Gold traders are the most bearish in 3 1/2 years after prices fell to the lowest since 2010 following Federal Reserve Chairman Ben S. Bernanke’s comments that the central bank may start curbing stimulus.
Fifteen analysts surveyed by Bloomberg expect prices to fall next week, with six bullish and five neutral, the largest proportion of bears since January 2010. The metal slumped below $1,300 an ounce for the first time since September 2010 yesterday. Investors sold 525.9 metric tons valued at about $21.9 billion from exchange-traded products this year.
Gold as much as doubled since 2008 as quantitative easing swelled the Fed’s balance sheet to a record $3.41 trillion. Bernanke said June 19 the central bank may start reducing the $85 billion in monthly debt buying this year and end the program in 2014. Bullion is heading for its first annual drop since 2000 after some investors lost faith in the metal as a store of value.
“The comments by the Fed are really the last signal for the soft hands that the bull market in gold is ending,” said Frederique Dubrion, the Geneva-based president and chief investment officer of Blue Star Advisors SA, which manages metals and energy assets. “One of the appeals of gold, especially since 2008, was because of quantitative easing. That they are going to slow down the pace of purchasing is not a good signal for gold.”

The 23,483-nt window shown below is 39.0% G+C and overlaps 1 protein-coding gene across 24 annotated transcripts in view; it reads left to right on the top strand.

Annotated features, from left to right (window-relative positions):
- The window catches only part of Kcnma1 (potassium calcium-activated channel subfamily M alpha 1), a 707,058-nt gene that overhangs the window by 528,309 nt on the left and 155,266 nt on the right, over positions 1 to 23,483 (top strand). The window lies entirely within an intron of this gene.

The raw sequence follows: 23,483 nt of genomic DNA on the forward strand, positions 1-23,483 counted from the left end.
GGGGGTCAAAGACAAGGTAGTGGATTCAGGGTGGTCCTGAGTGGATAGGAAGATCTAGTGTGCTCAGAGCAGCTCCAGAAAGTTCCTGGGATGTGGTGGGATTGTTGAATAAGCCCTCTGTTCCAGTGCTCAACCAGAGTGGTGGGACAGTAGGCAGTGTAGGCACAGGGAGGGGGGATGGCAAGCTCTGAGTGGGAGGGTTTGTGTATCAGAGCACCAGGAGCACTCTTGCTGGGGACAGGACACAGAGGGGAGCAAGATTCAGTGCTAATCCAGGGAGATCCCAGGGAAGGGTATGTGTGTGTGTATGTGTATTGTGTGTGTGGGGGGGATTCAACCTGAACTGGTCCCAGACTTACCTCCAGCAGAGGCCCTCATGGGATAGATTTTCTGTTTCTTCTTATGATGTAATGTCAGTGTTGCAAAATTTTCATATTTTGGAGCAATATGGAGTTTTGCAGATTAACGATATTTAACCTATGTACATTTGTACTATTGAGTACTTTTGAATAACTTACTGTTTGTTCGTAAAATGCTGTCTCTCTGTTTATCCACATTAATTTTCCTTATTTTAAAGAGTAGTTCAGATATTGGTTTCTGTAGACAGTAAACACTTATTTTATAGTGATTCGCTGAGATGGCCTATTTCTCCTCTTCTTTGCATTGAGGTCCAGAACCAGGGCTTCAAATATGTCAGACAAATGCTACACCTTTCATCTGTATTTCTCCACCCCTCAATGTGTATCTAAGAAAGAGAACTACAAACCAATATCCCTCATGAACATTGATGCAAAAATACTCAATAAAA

The metal reached $1,269.46 in London today, the lowest since September 2010, before rebounding for the first gain this week. This year’s 23% slump to $1,293.14 is set to be the worst since 1981. The Standard & Poor’s GSCI gauge of 24 commodities dropped 5.9% since the start of January and the MSCI All-Country World Index of equities rose 3%. Treasuries lost 2.4%, a Bank of America Corp. index shows.
The yield on the benchmark 10-year Treasury note rose to 2.51% today, the highest since August 2011, two days after Bernanke’s comments indicated the Fed sees the economy healing from a burst credit bubble. The 1.7% growth in the U.S. economy this quarter will accelerate in the next five quarters, economist estimates compiled by Bloomberg show.
The 2,106.1 tons of bullion held through ETPs is the lowest since March 2011, data compiled by Bloomberg show. Billionaire John Paulson, the biggest investor in the SPDR Gold Trust, the largest gold ETP, had a 13% loss in his Gold Fund last month. The slump also hurt Newcrest Mining Ltd. Australia’s top gold producer, which said this month it will write down the value of its assets by as much as A$6 billion ($5.5 billion).
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